The utilisation of various prebiotic oligosaccharides by probiotic strains of Bifidobacterium lactis, Lactobacillus rhamnosus and Lactobacillus acidophilus was investigated in order to determine the synbiotic potential of various prebiotic/probiotic combinations. Analysis by HPLC and high-performance anion-exchange chromatography of the cell-free medium taken during growth of the three probiotic bacteria showed differences in the consumption of the various oligosaccharides. Analysis of galactooligosaccharides showed that both L. rhamnosus and B. lactis consumed mostly mono- and di-saccharide, while L. acidophilus consumed oligosaccharides up to trisaccharide. Both B. lactis and L. acidophilus utilised fructooligosaccharides and inulin, but showed different patterns of oligosaccharide consumption. Only L. rhamnosus grew on β-glucan oligosaccharides and preferentially consumed the trisaccharide. The results indicate the synbiotic potential of the various probiotic/prebiotic combinations, particularly L. acidophilus/galactooligosaccharides, L. acidophilus/fructooligosaccharides or inulin and L. rhamnosus/β-glucan oligosaccharides.

  16. Preclinical Immunomodulation by the Probiotic Bifidobacterium breve M-16V in Early Life

    PubMed Central

    Rigo-Adrover, Maria del Mar; Franch, Àngels; Castell, Margarida; Pérez-Cano, Francisco José

    2016-01-01

    This study aimed to investigate the effect of supplementation with the probiotic Bifidobacterium breve M-16V on the maturation of the intestinal and circulating immune system during suckling. In order to achieve this purpose, neonatal Lewis rats were supplemented with the probiotic strain from the 6th to the 18th day of life. The animals were weighed during the study, and faecal samples were obtained and evaluated daily. On day 19, rats were euthanized and intestinal wash samples, mesenteric lymph node (MLN) cells, splenocytes and intraepithelial lymphocytes (IEL) were obtained. The probiotic supplementation in early life did not modify the growth curve and did not enhance the systemic immune maturation. However, it increased the proportion of cells bearing TLR4 in the MLN and IEL, and enhanced the percentage of the integrin αEβ7+ and CD62L+ cells in the MLN and that of the integrin αEβ7+ cells in the IEL, suggesting an enhancement of the homing process of naïve T lymphocytes to the MLN, and the retention of activated lymphocytes in the intraepithelial compartment. Interestingly, B. breve M-16V enhanced the intestinal IgA synthesis. In conclusion, supplementation with the probiotic strain B. breve M-16V during suckling improves the development of mucosal immunity in early life. PMID:27820846

  17. Suitability of Bifidobacterium spp. and Lactobacillus plantarum as probiotics intended for fruit juices containing citrus extracts.

    PubMed

    Bevilacqua, Antonio; Campaniello, Daniela; Corbo, Maria Rosaria; Maddalena, Lucia; Sinigaglia, Milena

    2013-11-01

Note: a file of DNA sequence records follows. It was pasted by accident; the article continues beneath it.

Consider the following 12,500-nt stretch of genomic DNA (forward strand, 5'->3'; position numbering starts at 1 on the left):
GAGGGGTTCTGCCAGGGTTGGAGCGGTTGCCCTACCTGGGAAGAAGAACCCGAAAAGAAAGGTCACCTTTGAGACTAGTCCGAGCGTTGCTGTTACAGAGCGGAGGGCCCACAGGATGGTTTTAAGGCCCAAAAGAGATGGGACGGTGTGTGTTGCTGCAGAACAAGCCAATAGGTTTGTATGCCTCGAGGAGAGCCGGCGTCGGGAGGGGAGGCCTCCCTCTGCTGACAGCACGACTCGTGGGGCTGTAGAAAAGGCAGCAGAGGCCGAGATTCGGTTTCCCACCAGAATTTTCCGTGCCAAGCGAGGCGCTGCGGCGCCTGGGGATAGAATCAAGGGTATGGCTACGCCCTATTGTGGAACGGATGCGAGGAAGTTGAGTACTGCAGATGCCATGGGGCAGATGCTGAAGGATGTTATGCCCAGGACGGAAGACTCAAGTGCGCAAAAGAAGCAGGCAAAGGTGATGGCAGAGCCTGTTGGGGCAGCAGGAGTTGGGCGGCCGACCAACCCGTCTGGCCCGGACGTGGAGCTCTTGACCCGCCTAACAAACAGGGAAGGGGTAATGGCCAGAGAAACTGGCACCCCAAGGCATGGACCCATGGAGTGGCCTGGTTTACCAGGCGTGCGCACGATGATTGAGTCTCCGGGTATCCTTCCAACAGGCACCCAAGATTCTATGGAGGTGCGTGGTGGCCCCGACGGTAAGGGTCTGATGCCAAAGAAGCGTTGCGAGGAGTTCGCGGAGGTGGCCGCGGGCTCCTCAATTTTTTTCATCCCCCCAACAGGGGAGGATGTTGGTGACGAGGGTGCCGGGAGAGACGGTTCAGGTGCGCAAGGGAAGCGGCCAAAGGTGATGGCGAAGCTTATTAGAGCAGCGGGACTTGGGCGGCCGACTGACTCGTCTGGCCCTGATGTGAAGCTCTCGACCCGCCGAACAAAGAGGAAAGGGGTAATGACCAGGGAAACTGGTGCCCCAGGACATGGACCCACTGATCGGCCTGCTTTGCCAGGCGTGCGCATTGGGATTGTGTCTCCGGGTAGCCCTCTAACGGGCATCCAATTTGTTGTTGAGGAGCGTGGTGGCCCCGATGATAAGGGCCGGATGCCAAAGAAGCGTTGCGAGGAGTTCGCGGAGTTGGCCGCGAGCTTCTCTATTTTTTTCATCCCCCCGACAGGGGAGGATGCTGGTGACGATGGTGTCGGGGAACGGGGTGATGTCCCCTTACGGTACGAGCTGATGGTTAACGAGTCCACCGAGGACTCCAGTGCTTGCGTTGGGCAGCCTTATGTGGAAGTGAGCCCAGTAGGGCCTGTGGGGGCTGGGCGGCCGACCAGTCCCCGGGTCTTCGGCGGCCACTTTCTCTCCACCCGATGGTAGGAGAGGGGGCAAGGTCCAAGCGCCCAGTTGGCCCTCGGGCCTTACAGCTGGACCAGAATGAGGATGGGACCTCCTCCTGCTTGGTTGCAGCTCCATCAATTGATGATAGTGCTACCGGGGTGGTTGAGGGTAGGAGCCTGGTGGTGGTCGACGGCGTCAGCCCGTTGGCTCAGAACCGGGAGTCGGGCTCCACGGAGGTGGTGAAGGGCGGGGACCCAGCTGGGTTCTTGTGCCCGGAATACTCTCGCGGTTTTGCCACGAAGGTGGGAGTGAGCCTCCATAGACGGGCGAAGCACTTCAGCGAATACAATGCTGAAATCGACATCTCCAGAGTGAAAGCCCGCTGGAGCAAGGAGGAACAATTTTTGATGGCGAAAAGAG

A strain of Lactobacillus plantarum and 4 strains of bifidobacteria were inoculated in apple juice and in a commercial beverage labeled as "red-fruit juice," containing citrus extracts as natural preservatives; the suitability of the probiotics was evaluated in relation to their resistance to 2 kinds of citrus extracts (biocitro and lemon extract), survival in juices at 4 and 37 °C, and inhibition of Zygosaccharomyces bailii. Cell count of L. plantarum and bifidobacteria over time was fitted through the Weibull equation, for the evaluation of the first reduction time (δ), death time, and microbiological shelf life (the break-point was set to 7 log cfu/mL). Bifidobacterium animalis subsp. lactis experienced the highest δ-value (23.21 d) and death time (96.59 d) in the red-fruit juice at 4 °C, whereas L. plantarum was the most promising strain in apple juice at 37 °C. Biocitro and lemon extract did not exert a biocidal effect toward probiotics; moreover, the probiotics controlled the growth of Z. bailii and the combination of L. plantarum with 40 ppm of biocitro reduced the level of the yeast after 18 d by 2 log cfu/mL.

  18. Bifidobacterium infantis has a beneficial effect on 5-fluorouracil-induced intestinal mucositis in rats.

    PubMed

    Yuan, K-T; Yu, H-L; Feng, W-D; Chong, P; Yang, T; Xue, C-L; Yu, M; Shi, H-P

    2015-03-01

    Intestinal mucositis is a common toxic side effect in cancer patients receiving high-dose chemotherapy. This study aimed to evaluate the beneficial effects of Bifidobacterium infantis in a rat model of intestinal mucositis induced by 5-fluorouracil (5-FU). Thirty male Sprague-Dawley rats were divided into three groups: control, 5-FU, and 5-FU + B. infantis. A single intraperitoneal injection of 5-FU (150 mg/kg) was used to induce intestinal mucositis. B. infantis (1×109 cfu) was administered for 11 days, starting from 7 days before 5-FU injection. Intestinal mucositis was evaluated based on body weight, villus height, immunohistological expression of proliferating cell nuclear antigen (PCNA) and nuclear factor kappa beta (NF-κB), levels of the pro-inflammatory factors interleukin 1 beta and tumour necrosis factor alpha, and myeloperoxidase (MPO) concentration. The results showed that the 5-FU + B. infantis group demonstrated a higher body weight and villus height, increased expression of PCNA, reduced expression of NF-κB and pro-inflammatory factors, and lower MPO concentration compared to the 5-FU group. These data suggest that probiotic B. infantis is effective in reducing chemotherapy-induced intestinal mucositis in rats.

  19. Oligosaccharide binding proteins from Bifidobacterium longum subsp. infantis reveal a preference for host glycans.

    PubMed